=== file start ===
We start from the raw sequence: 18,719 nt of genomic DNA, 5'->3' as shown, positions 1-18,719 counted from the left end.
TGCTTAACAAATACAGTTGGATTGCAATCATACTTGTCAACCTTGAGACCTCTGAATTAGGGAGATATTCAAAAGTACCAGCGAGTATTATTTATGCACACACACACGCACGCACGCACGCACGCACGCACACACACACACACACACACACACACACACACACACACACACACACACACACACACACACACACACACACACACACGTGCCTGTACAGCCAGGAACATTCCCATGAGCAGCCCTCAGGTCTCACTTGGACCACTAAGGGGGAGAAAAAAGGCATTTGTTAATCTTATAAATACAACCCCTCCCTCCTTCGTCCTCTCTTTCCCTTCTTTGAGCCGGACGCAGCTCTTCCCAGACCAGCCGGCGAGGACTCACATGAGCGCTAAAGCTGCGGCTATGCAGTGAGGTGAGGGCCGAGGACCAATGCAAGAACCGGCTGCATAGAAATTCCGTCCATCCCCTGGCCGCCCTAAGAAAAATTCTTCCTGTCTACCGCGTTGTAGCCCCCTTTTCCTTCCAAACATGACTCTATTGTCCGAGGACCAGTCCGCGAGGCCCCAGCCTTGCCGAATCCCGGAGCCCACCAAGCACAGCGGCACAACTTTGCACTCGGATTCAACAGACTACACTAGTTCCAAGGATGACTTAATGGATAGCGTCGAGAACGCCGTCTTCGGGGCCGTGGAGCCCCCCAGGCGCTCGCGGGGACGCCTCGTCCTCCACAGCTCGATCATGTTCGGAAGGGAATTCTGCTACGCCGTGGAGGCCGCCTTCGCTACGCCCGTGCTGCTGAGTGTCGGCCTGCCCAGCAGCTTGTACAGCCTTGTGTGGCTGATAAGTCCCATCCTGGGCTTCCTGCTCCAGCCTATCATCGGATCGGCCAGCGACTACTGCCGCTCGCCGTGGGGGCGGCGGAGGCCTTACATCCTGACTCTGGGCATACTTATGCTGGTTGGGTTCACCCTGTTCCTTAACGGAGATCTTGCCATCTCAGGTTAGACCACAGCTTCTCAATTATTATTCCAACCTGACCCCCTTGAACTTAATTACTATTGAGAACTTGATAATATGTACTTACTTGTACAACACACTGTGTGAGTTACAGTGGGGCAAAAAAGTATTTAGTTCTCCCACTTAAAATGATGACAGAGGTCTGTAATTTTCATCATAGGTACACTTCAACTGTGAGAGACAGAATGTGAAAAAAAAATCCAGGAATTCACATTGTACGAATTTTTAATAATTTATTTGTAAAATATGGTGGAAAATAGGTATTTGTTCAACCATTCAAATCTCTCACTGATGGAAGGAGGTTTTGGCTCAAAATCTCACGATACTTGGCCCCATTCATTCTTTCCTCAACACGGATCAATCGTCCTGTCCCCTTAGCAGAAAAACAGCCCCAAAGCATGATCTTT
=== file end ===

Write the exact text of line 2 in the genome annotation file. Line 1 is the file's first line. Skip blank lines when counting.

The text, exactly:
TGCTTAACAAATACAGTTGGATTGCAATCATACTTGTCAACCTTGAGACCTCTGAATTAGGGAGATATTCAAAAGTACCAGCGAGTATTATTTATGCACACACACACGCACGCACGCACGCACGCACGCACACACACACACACACACACACACACACACACACACACACACACACACACACACACACACACACACACACACACACGTGCCTGTACAGCCAGGAACATTCCCATGAGCAGCCCTCAGGTCTCACTTGGACCACTAAGGGGGAGAAAAAAGGCATTTGTTAATCTTATAAATACAACCCCTCCCTCCTTCGTCCTCTCTTTCCCTTCTTTGAGCCGGACGCAGCTCTTCCCAGACCAGCCGGCGAGGACTCACATGAGCGCTAAAGCTGCGGCTATGCAGTGAGGTGAGGGCCGAGGACCAATGCAAGAACCGGCTGCATAGAAATTCCGTCCATCCCCTGGCCGCCCTAAGAAAAATTCTTCCTGTCTACCGCGTTGTAGCCCCCTTTTCCTTCCAAACATGACTCTATTGTCCGAGGACCAGTCCGCGAGGCCCCAGCCTTGCCGAATCCCGGAGCCCACCAAGCACAGCGGCACAACTTTGCACTCGGATTCAACAGACTACACTAGTTCCAAGGATGACTTAATGGATAGCGTCGAGAACGCCGTCTTCGGGGCCGTGGAGCCCCCCAGGCGCTCGCGGGGACGCCTCGTCCTCCACAGCTCGATCATGTTCGGAAGGGAATTCTGCTACGCCGTGGAGGCCGCCTTCGCTACGCCCGTGCTGCTGAGTGTCGGCCTGCCCAGCAGCTTGTACAGCCTTGTGTGGCTGATAAGTCCCATCCTGGGCTTCCTGCTCCAGCCTATCATCGGATCGGCCAGCGACTACTGCCGCTCGCCGTGGGGGCGGCGGAGGCCTTACATCCTGACTCTGGGCATACTTATGCTGGTTGGGTTCACCCTGTTCCTTAACGGAGATCTTGCCATCTCAGGTTAGACCACAGCTTCTCAATTATTATTCCAACCTGACCCCCTTGAACTTAATTACTATTGAGAACTTGATAATATGTACTTACTTGTACAACACACTGTGTGAGTTACAGTGGGGCAAAAAAGTATTTAGTTCTCCCACTTAAAATGATGACAGAGGTCTGTAATTTTCATCATAGGTACACTTCAACTGTGAGAGACAGAATGTGAAAAAAAAATCCAGGAATTCACATTGTACGAATTTTTAATAATTTATTTGTAAAATATGGTGGAAAATAGGTATTTGTTCAACCATTCAAATCTCTCACTGATGGAAGGAGGTTTTGGCTCAAAATCTCACGATACTTGGCCCCATTCATTCTTTCCTCAACACGGATCAATCGTCCTGTCCCCTTAGCAGAAAAACAGCCCCAAAGCATGATCTTT